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Hogarth judge

December 2017

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needless noise

The most evil song ever recorded.



Ruby, Don't Take Your Love to Town is a mini-masterpiece of sick-mindedness, with its tale of a crippled war veteran fantasizing about his wife's affairs, and wishing he could move so he could murder her. It's evil. I wish I had thought of it.

What makes this so deliciously evil is that from the listener's viewpoint, the narrator is in no position to know whether or not the adulteries he sings of are real or not. We can't be certain whether the woman is actually having these affairs, or whether they are entirely the fancies of a man who's in no condition to investigate them; all that he knows is that she is out of sight in places he cannot follow.

What we do know is that he wants to murder her, and wishes that we were able to move so he could do the deed. That is pretty nasty in itself. Yes, of course, it's sexist, and treats women as property. The audience for which Mel Tillis originally wrote it apparently found nothing unusual about it. Violent sexual jealousy was a fact of life they accepted. (And they may as well; it isn't like there's anything that can be done about it.)

What amuses me is that Kenny Rogers, Mr. Whitebread MOR Pop-Country Christmas Special himself, rose to fame with material like this. Later in his career, Rogers recorded Roger Bowling and Billy Ed Wheeler's Coward of the County, a song that's perhaps even more sick-minded than this one, but with a much more straightforward narrative that lacks Ruby's narrative subtlety. But both pieces are a portrait of a nation whose mainstream tastes are sick in mind and soul, which is why I love them despite myself.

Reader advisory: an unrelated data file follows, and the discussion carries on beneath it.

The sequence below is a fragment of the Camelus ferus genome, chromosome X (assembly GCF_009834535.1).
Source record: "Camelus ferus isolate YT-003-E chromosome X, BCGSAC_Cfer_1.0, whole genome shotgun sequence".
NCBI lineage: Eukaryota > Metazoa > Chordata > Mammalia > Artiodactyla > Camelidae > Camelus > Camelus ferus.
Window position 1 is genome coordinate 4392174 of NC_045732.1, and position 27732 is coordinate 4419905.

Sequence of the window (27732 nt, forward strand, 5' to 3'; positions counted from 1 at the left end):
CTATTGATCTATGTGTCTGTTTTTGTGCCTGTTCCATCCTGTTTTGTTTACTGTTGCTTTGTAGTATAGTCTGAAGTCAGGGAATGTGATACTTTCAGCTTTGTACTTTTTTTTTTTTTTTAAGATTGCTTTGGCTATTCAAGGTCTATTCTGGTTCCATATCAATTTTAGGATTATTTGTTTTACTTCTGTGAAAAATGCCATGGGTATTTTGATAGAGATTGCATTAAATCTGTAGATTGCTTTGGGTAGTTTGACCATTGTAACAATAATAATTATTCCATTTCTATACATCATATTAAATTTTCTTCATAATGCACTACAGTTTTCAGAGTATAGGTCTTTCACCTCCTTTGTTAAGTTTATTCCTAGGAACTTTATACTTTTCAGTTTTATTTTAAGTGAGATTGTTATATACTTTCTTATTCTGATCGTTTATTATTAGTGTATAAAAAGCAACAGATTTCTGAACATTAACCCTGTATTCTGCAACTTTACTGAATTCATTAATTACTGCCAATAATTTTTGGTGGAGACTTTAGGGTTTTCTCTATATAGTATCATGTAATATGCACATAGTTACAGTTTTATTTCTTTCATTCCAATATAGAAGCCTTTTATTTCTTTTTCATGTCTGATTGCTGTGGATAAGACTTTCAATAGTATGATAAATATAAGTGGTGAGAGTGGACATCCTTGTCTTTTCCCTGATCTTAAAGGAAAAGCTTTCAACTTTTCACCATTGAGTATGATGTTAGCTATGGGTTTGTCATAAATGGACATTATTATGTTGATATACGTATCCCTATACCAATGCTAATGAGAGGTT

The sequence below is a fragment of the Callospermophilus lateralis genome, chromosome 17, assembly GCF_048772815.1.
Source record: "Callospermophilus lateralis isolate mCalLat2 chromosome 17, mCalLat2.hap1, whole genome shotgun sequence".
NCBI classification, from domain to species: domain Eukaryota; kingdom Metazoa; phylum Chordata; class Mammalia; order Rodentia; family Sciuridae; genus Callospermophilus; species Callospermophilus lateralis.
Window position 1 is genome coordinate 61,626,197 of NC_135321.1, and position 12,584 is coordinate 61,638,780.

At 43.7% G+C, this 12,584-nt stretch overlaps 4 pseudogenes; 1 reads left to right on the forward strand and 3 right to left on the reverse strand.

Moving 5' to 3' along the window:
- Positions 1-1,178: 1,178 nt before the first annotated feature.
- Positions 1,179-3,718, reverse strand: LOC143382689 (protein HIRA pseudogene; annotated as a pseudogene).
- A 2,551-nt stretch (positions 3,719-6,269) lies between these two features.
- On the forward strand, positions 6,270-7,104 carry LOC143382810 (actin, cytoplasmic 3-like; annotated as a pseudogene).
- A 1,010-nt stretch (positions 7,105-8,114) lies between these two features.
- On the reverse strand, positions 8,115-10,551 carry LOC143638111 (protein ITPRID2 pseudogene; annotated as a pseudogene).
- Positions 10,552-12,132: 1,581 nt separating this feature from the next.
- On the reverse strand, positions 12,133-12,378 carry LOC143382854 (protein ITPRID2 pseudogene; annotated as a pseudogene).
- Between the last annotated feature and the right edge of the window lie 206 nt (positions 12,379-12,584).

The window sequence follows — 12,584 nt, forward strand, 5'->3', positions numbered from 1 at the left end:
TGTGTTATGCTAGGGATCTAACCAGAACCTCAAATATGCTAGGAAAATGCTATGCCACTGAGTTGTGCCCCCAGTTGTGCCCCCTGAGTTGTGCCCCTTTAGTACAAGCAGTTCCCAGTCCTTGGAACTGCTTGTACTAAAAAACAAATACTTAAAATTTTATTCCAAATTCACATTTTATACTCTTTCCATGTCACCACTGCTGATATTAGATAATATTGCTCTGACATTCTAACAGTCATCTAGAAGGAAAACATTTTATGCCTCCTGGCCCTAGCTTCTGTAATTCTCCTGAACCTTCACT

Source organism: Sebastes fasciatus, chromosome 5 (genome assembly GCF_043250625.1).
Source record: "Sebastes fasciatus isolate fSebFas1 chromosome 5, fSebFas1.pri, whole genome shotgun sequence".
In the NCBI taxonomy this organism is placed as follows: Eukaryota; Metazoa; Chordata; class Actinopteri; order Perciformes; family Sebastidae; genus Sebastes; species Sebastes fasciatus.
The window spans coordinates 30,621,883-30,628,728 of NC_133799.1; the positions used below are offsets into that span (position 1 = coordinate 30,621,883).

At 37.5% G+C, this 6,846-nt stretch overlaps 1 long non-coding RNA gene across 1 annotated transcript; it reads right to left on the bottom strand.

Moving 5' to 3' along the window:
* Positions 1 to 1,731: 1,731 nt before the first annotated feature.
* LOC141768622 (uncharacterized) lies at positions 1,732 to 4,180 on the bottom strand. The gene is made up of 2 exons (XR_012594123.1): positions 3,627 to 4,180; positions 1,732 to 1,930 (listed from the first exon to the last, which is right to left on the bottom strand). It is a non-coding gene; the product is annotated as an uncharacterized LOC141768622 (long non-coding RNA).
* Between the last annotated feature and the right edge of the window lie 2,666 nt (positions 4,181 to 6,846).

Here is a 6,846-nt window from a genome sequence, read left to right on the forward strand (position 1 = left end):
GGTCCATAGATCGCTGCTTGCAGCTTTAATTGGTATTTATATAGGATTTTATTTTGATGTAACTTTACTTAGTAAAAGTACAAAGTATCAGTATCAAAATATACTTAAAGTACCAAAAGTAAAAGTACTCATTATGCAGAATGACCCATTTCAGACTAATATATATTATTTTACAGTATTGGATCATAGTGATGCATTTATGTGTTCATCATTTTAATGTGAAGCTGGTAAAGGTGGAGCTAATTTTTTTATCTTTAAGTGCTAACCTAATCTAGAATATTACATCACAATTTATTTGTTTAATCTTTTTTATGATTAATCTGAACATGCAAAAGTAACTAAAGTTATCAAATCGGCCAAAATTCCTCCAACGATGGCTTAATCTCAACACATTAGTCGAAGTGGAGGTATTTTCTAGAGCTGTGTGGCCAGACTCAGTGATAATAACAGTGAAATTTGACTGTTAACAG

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"Violent sexual jealousy was a fact of life they accepted. (And they may as well; it isn't like there's anything that can be done about it.)"

See, that's where we disagree. I don't buy that there's nothing that can be done.
Well, maybe that's a bit hyperbolic. Still, I wouldn't get my hopes up. Other bits of our inherited behavioral repertoire have been around since our ancestors came down out of the trees. But this one has been around since our ancestors were laying eggs.
I'll say guilty pleasures like these songs are merely distractions to entertain some of our more base and inappropriate desires that we wouldn't dare enact in real life. Much like comic books and video games.

As long as they are not taken that seriously, then I think it's ah-good.